And don’t buy currency with a credit card as it counts as a cash withdrawal, meaning you might be charged fees and a higher rate of interest.
The Sun recently reviewed the best and worst cards for spending abroad in 2023 – and you could save £80.
Do you have a money problem that needs sorting? Get in touch by emailing [email protected]
- Money Saving Expert
- Martin Lewis
Martin Lewis warns holidaymakers on what debit cards NOT to use when abroad
Holidaymakers could accidentally spend more money than they need if they don't pay attention to which cards they use abroad
- 09:16, 21 JUN 2023
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Martin Lewis has issued a warning for holidaymakers who want to save money while travelling abroad.
Appearing on The Martin Lewis Money Show, the money-saving expert advised viewers on how they could save money while on holiday by making use of debit cards with favourable rates. As the cost of living crisis continues to place immense pressure on people's wallets, many will be looking to save money when going abroad this summer.
One concern many travellers may have is juggling exchange rates abroad and how they can best take advantage of them. Mr Lewis stated that he's a fan of specialist cards because they don't add the 3 per cent rate that is usually added on with bank cards when shopping abroad.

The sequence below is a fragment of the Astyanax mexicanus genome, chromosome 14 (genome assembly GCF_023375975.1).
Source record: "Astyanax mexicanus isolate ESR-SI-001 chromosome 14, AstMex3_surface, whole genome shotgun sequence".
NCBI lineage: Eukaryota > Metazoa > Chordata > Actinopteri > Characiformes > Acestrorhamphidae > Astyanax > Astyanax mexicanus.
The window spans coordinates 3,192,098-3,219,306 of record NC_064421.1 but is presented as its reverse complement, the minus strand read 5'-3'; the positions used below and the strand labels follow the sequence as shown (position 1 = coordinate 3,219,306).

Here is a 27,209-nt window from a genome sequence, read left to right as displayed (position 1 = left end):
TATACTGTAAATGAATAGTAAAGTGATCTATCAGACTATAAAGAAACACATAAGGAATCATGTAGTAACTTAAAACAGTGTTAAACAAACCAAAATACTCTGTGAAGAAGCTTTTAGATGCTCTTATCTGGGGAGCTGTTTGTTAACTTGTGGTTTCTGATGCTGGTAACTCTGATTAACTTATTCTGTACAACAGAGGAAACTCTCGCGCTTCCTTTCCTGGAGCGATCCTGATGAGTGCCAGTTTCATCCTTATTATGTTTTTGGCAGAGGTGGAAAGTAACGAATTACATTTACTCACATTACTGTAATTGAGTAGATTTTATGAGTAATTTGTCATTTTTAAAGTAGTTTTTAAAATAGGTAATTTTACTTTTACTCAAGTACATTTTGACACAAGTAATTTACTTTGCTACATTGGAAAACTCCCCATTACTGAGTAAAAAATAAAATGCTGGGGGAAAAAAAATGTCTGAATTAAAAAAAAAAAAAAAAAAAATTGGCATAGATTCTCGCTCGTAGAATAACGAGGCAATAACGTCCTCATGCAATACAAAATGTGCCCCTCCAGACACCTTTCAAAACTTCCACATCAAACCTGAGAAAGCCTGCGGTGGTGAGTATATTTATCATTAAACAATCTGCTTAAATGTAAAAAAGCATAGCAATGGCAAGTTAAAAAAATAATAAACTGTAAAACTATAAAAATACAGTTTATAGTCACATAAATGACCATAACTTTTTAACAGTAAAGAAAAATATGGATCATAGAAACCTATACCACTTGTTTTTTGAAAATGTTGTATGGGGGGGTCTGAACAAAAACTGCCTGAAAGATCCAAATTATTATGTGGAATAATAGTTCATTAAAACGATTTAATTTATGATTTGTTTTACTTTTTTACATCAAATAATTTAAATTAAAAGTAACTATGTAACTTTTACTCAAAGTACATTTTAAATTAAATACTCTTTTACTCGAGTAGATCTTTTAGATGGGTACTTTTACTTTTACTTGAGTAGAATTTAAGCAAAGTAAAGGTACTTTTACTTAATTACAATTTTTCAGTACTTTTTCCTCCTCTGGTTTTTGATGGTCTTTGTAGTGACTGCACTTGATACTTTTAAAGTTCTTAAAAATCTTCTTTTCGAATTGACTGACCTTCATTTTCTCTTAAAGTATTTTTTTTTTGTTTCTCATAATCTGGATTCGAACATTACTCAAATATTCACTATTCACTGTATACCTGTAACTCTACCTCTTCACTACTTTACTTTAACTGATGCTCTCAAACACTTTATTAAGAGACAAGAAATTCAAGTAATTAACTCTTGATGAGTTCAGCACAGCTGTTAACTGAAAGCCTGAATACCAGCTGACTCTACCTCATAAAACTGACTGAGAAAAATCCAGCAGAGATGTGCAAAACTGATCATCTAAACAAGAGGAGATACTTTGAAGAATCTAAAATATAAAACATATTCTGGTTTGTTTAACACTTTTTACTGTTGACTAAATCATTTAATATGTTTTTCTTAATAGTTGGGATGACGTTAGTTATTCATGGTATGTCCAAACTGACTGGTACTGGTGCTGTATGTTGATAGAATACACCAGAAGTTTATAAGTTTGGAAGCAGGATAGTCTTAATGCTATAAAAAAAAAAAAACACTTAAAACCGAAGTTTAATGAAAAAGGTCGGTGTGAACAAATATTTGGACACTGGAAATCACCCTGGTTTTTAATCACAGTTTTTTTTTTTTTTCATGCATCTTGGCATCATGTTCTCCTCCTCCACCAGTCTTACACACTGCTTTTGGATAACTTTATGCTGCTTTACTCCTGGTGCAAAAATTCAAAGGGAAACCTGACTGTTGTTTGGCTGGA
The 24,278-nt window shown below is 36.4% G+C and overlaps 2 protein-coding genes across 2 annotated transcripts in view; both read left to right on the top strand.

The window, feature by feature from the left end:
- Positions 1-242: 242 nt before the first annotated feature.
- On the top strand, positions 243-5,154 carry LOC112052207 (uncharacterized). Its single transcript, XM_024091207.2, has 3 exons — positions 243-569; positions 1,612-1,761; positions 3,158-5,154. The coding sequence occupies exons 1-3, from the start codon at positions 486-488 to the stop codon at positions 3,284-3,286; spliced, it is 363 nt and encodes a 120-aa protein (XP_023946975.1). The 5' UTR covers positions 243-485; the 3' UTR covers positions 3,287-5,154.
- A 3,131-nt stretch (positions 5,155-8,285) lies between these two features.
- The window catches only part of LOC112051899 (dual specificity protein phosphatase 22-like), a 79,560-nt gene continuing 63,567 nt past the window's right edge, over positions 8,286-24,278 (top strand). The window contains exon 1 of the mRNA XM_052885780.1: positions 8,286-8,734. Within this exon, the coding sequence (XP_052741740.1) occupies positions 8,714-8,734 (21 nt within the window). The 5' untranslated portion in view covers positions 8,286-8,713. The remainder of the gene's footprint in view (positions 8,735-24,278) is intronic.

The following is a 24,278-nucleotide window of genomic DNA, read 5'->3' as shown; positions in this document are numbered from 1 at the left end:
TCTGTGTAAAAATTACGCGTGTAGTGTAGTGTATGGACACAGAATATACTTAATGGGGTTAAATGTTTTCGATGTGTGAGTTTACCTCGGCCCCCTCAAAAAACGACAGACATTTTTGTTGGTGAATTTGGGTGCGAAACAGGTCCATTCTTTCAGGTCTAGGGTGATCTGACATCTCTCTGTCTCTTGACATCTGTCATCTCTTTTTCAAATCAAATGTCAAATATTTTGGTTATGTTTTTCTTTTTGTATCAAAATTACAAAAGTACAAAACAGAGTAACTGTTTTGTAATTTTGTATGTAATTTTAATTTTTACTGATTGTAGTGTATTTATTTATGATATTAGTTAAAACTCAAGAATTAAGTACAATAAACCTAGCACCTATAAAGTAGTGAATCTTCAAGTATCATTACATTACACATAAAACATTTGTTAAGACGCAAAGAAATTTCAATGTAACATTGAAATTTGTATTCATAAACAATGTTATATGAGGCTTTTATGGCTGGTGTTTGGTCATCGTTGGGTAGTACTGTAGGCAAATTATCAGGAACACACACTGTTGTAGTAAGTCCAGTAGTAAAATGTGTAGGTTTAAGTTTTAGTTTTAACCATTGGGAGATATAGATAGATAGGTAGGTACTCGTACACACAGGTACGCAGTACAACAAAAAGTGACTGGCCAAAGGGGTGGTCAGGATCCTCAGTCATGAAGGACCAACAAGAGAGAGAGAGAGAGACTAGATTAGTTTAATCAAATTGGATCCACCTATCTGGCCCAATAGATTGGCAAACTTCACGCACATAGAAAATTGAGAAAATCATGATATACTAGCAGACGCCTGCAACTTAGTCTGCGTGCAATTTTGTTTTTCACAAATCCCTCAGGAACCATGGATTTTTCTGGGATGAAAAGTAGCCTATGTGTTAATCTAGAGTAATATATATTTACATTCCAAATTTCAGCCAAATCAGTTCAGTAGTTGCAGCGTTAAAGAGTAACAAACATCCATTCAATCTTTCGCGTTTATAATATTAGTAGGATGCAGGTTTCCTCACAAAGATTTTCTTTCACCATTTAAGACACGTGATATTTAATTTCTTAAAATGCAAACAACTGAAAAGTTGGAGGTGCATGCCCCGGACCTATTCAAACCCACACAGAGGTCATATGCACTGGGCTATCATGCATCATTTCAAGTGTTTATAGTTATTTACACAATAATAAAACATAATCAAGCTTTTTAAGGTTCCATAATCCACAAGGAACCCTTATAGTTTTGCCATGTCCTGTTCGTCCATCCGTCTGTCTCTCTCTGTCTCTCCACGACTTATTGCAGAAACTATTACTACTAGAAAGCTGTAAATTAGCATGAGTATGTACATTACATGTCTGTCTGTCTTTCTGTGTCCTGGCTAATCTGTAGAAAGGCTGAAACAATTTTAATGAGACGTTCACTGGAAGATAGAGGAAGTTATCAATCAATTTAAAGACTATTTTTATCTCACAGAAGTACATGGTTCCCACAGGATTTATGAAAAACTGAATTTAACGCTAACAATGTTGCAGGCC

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For spending abroad, he praised the Chase debit card, Halifax Clarity credit card, and Barclaycard Rewards Credit Card. This is because they offer 'near-perfect exchange rates' as well as interest-free spending, fee-free ATM withdrawals up to a certain amount, and cashback on spending.
He also highlighted some other specialist overseas debit and credit cards such as Santander Zero, Monzo, Starling, and some Virgin Money Cards
However, he warned of some debit cards which travellers should avoid. He said: "There are certain debit cards which as well as the 3 per cent exchange rate fee, charge you when spend on them outside of Europe which technically is the EEA so EU plus Lichenstein, Norway, and Iceland.